In late November 1944, the Soviet army intensified its heavy military attack against Budapest. At this point in history, the German army and the Hungarian Nationalists ruled Hungary. Our family was hiding under false names, hoping to survive by avoiding discovery, identification, and execution by the men of the Arrow Cross.
At the same time, we and everyone else in Budapest were being exposed to the Soviet attack against the city. By Christmas 1944, the bombing and shelling was going on day and night. The battle for Pest ended three weeks later, with the arrival of the advancing Russian troops.
On January 17, 1945, the Hungarian and German armies collapsed, and in Pest, the Russians took over. (The battle for Buda lasted another four weeks.) At this point, my parents, my brother, and I were hiding in the bunker of a so-called White Cross Hospital, together with some eighty Jews. We survived. On this day of liberation, around 10 a.m., the shelling and bombing stopped. After a while, twelve Russian soldiers arrived in the shelters, searching for ammunition. While they didn’t find the arms they were looking for, they started to chase after people for their watches. “We are Jews, we are Jews,” several tried to tell them. But this statement made no great impression on the newly arrived soldiers, who took whatever they could from the Jews who had been hiding there. After robbing them all, they opened the doors of the bunker, which had been closed for some six weeks.
“Let’s go home!” cried the people of the bunker. “Let’s go home!” said my brother, Ivan. This cry was echoed by everyone. We came out of the shelter, gazing at the daylight, which we had not seen for weeks. Unbelievable! We were free. We started to walk. The snow was falling slowly, turning into rain, then mud under our feet. On the street, we saw dead horses, garbage, and mountains of corpses lying everywhere. As we walked, we stared at the ruins of the demolished city, and could scarcely believe what we saw: the houses had no windows, and most had no walls at all.
As we were walking, Ivan suddenly cried, “My God!” He was staring at our chests. “We are still wearing the yellow star.” This was the emblem we had had to sew on our clothes and wear ever since April 5, 1944, the sign which differentiated us all, newborn and aged alike, from the rest of the population. Still walking along the street, I grabbed my yellow star, as did Ivan and my father. We tore them off our winter coats, and threw them into the snow-covered, dirty puddles under our feet. As we walked away, I turned back and saw the yellow stars moving slowly in the water.
Looking at my mother, I noticed that she still had hers in her hand. “Why don’t you throw it away?” I asked.
“Why? Because I want to keep it, so that we remember,” she said, putting the star into her pocket.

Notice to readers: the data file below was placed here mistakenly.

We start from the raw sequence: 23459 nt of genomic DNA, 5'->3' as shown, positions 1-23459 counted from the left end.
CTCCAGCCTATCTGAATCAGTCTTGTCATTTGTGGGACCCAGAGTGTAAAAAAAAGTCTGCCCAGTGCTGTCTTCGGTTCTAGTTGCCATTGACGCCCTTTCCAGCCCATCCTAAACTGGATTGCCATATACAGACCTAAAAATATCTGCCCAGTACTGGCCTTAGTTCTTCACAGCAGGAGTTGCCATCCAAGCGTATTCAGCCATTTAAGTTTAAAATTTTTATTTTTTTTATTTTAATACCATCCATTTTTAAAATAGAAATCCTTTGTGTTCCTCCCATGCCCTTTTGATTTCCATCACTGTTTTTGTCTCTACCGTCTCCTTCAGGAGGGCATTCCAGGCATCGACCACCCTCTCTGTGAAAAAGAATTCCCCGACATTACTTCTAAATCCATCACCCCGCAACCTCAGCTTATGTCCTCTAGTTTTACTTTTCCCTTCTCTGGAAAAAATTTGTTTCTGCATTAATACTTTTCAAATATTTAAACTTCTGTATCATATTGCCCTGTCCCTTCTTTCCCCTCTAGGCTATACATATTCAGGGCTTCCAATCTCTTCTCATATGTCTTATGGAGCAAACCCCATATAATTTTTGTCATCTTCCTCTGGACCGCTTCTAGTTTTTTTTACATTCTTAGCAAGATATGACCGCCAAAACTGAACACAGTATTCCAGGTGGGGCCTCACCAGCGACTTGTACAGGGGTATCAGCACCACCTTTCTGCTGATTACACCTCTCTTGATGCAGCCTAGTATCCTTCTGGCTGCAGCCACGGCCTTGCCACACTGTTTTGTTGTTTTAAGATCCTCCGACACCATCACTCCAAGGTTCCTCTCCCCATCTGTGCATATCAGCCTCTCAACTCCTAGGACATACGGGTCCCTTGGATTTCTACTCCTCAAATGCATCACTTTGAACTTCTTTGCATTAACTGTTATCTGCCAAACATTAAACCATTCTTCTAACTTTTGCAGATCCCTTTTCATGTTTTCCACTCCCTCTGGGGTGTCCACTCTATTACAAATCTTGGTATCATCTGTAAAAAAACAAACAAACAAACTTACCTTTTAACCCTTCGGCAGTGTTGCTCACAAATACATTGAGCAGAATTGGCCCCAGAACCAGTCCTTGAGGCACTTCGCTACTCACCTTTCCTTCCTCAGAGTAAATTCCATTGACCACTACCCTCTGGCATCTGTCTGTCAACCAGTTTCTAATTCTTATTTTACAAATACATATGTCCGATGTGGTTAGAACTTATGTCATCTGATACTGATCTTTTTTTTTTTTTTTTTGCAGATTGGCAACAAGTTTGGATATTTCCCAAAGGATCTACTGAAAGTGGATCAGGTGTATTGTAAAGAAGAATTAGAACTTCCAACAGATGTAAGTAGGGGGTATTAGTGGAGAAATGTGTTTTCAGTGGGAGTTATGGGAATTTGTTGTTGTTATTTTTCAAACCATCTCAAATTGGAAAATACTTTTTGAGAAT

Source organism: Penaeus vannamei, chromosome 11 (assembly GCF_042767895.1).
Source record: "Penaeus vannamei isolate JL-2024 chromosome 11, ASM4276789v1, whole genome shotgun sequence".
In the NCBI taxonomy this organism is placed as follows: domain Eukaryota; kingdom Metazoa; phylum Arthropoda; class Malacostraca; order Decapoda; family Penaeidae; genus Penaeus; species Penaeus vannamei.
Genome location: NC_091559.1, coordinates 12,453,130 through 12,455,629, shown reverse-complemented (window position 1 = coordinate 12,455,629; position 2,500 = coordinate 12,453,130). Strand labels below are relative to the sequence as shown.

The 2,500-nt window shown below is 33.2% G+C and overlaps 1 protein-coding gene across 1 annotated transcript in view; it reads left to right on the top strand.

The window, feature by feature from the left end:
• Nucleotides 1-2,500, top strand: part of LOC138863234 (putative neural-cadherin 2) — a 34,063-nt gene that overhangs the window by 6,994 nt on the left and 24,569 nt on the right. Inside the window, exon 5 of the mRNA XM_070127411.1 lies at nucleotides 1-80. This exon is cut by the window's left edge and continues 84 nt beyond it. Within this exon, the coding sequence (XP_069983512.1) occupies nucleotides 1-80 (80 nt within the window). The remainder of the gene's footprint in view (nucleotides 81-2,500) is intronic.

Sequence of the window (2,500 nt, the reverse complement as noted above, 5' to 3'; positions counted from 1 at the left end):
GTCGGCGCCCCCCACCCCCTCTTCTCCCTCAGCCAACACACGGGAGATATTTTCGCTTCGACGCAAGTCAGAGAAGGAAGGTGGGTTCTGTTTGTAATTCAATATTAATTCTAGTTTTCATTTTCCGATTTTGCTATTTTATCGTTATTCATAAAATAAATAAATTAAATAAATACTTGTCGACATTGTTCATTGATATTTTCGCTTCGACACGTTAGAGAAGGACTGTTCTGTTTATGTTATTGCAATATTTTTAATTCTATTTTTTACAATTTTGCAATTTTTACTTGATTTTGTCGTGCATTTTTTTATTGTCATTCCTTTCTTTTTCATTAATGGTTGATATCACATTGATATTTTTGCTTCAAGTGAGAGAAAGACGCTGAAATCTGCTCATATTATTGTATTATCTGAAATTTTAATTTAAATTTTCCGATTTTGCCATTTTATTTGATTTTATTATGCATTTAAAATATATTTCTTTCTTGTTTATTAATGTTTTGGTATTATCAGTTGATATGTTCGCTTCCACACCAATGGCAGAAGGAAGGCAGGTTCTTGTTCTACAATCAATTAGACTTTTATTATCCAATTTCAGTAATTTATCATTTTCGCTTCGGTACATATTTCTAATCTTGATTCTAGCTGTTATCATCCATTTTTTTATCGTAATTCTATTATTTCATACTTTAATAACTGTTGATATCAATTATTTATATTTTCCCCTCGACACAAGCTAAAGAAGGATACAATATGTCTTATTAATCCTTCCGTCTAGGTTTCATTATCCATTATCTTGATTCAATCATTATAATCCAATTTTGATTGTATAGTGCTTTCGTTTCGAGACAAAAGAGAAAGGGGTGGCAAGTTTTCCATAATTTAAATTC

We walked across Budapest, seeing corpses everywhere. In fact, the city had been destroyed; almost every house had turned into dust. Once home, I fell ill with typhus. It took several weeks before I recovered, at which point, my parents decided to move to the countryside, rather than stay and starve in Budapest, the city where thousands of people had already died of hunger. We left, and only returned several months later.
A few years went by. One day-- it was fall, I remember--as we were preparing for the holidays, I saw that my mother had taken down her prayer book from a shelf in her closet. I took it from her and turned the pages. Something yellow fell out onto the floor. I bent down to pick it up. It was the yellow star.
“For heaven’s sake! Why do you keep that?” I stammered.
“I’ll keep it forever,” she said.
“To let your grandchildren know what happened to us!”
Years went by. Whenever I saw the prayer book, I would open it and look at the yellow star, remembering the horror and fear I had felt during the German occupation.
More years passed. *
I fled Hungary after the Revolution in 1956. Living in a Russian-occupied country, meant, however, that my parents could not get passports to visit us in America. After seven years, they finally obtained them. Coming to Dallas, Texas, they planned to stay nine months. As I helped them unpack, I noticed my mother’s prayer book. Opening it, I saw the yellow star.
“You still have it?” I asked, moved to the core.
“Of course,” she said. “And when I die, you will have it.”
Unfortunately, three weeks after their arrival, my father suffered a fatal heart attack. My mother wanted to go back to Hungary. She stayed for six months with us, but in the summer of 1965, we took her back to Vienna. When she died in 1971, my brother gave me her prayer book, and with it, the yellow star.
Since then I have kept the prayer book in my closet, and in it the yellow star. But I am at a loss to know what to do now. Should I leave it to my daughter, who would leave it to her daughter? Should I leave it to my son? And what about his four daughters? Should I give it to Yad Vashem? To the Holocaust Museum in Washington? To the Holocaust Museum in Dallas? Who will keep it for the next generations? Who will understand that it was my mother’s? Can it survive several generations? Will it mean as much to others as it means to me? Does it tell about the horrific humiliation of those who wore it? Does it tell of the shame and debasement of the Jews? How will they react who do not know the fear of separation from parents, a fear I have never forgotten, but have had to live with for the rest of my life? The fear I felt when I was ten years old and still feel today? Who should have my yellow star? And what would it mean to others?
These are the questions I ask myself when I open the door of my closet and look up to the shelf where my mother’s prayer book lies.